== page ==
If you’re a frequent flyer, you might have experienced discomfort, popping, or in some cases, even severe pain in your ears, during the flight. And regardless of how much you pay for your tickets and what class you travel in, this is one thing that you’ve likely experienced more often than not.
While ear popping and discomfort during air travel is pretty common for most travelers, it might get really serious for some people, even to the point that it causes permanent ear damage and hearing loss. So, it is important to take suitable precautions and prepare yourself before, during and after the flight.
Why does ear pain occur during flights
It all has to do with the difference in air pressure. The air pressure around us changes with altitude. When you’re moving along the same altitude, which is mostly the case under normal circumstances, the air pressure inside the inner ear matches that of the outside, so there is no cause for discomfort here. Even when you’re ascending or descending slowly (like when you’re climbing a hill), there is enough time for the air pressure inside the inner ear to equalize with that of the outer ear.
But, if the outside air pressure changes rapidly (like when you’re in a flight right after take-off or just before landing), the inner ear doesn’t get enough time to equalize that pressure on the inside.
During take-off, the surrounding air pressure falls more rapidly than that on the inner side of your ear. And this causes the eardrum to swell outwards. Alternatively, during the landing sequence, the air pressure outside increases rapidly due to the decrease in altitude, and the pressure inside the inner ear is lower. Consequently, the eardrum is sucked inward.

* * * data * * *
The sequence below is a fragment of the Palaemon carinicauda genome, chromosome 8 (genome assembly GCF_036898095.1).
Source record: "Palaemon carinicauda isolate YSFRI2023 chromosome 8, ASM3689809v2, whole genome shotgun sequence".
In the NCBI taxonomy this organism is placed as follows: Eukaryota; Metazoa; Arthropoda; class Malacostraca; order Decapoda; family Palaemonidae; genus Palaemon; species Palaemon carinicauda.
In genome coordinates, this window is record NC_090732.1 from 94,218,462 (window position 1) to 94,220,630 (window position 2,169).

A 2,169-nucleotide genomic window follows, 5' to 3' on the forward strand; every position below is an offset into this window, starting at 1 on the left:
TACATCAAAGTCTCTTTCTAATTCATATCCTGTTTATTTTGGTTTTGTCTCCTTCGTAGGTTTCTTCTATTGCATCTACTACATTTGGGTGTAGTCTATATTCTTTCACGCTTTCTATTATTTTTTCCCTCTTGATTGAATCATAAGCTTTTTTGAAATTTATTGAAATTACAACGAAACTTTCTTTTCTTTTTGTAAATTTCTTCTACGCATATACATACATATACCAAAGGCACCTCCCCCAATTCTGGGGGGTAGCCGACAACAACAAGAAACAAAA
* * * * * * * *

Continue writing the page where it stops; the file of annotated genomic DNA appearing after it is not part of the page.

Even though the internal cabin pressure is adjusted to minimize this effect, there is still a significant difference in pressure, which is why the issue persists. In either case (take-off or landing), the stretching of the eardrum causes pain. During this time, the eardrum is not able to vibrate (as it is already stretched), causing decreased hearing and muffled sounds too.
The effects of change in air pressure vary among different individuals and in different situations. For example, if you’re traveling with a blocked nose, there may be a lack of air flowing through the passage between your nose and your inner ear; thus reducing the air pressure in that particular region.
In this situation, even the normal cabin pressure may be significantly higher than the pressure within your inner ear, causing the eardrum to be stretched inwards, leading to discomfort, and in extreme cases, severe pain.
To minimize the ear pain and discomfort caused by air travel, one needs to take certain precautions before, during and after the journey. In order to equalize the cabin pressure with that of the inner ear, one needs to let in enough air through the eustachian tube.
EarPlanes – Air Pressure Regulating Ear Plugs
EarPlanes are a patented pressure-regulating earplugs which help reduce discomfort usually associated with air travel. Developed by Cirrus Healthcare Products LLC in association with the House Ear Institute in Los Angeles, the product has been tested and approved by US Navy pilots.
This product consists of two elements — a hypoallergenic silicone ear plug, and a ceramic pressure regulator. The silicone earplug has four circumferential rings to provide an airtight seal between the EarPlanes and the ear canal. The ceramic element is a controlled porosity filter with one end exposed towards the external cabin pressure, while the other end faces the sealed chamber that is created by the silicone part of the product.